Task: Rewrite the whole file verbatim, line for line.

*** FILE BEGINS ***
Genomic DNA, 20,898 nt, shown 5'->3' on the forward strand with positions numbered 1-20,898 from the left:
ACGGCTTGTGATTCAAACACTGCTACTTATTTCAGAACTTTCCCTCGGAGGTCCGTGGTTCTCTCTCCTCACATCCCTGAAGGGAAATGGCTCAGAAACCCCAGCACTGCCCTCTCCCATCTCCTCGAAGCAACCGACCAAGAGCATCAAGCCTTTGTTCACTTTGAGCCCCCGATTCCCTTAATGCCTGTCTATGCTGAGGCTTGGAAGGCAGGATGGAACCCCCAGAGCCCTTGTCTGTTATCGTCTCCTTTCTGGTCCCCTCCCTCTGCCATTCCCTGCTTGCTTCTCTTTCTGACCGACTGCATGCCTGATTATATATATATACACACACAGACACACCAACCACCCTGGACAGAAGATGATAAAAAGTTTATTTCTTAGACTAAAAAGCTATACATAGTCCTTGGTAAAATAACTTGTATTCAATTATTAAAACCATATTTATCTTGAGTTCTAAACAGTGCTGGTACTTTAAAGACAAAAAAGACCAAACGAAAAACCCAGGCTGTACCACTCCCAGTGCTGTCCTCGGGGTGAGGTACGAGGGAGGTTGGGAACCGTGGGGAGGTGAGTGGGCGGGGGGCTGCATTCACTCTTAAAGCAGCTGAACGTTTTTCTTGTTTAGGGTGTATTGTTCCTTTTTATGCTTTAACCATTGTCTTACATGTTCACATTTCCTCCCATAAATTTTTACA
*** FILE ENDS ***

Genomic DNA, 20,898 nt, shown 5'->3' on the forward strand with positions numbered 1-20,898 from the left:
ACGGCTTGTGATTCAAACACTGCTACTTATTTCAGAACTTTCCCTCGGAGGTCCGTGGTTCTCTCTCCTCACATCCCTGAAGGGAAATGGCTCAGAAACCCCAGCACTGCCCTCTCCCATCTCCTCGAAGCAACCGACCAAGAGCATCAAGCCTTTGTTCACTTTGAGCCCCCGATTCCCTTAATGCCTGTCTATGCTGAGGCTTGGAAGGCAGGATGGAACCCCCAGAGCCCTTGTCTGTTATCGTCTCCTTTCTGGTCCCCTCCCTCTGCCATTCCCTGCTTGCTTCTCTTTCTGACCGACTGCATGCCTGATTATATATATATACACACACAGACACACCAACCACCCTGGACAGAAGATGATAAAAAGTTTATTTCTTAGACTAAAAAGCTATACATAGTCCTTGGTAAAATAACTTGTATTCAATTATTAAAACCATATTTATCTTGAGTTCTAAACAGTGCTGGTACTTTAAAGACAAAAAAGACCAAACGAAAAACCCAGGCTGTACCACTCCCAGTGCTGTCCTCGGGGTGAGGTACGAGGGAGGTTGGGAACCGTGGGGAGGTGAGTGGGCGGGGGGCTGCATTCACTCTTAAAGCAGCTGAACGTTTTTCTTGTTTAGGGTGTATTGTTCCTTTTTATGCTTTAACCATTGTCTTACATGTTCACATTTCCTCCCATAAATTTTTACA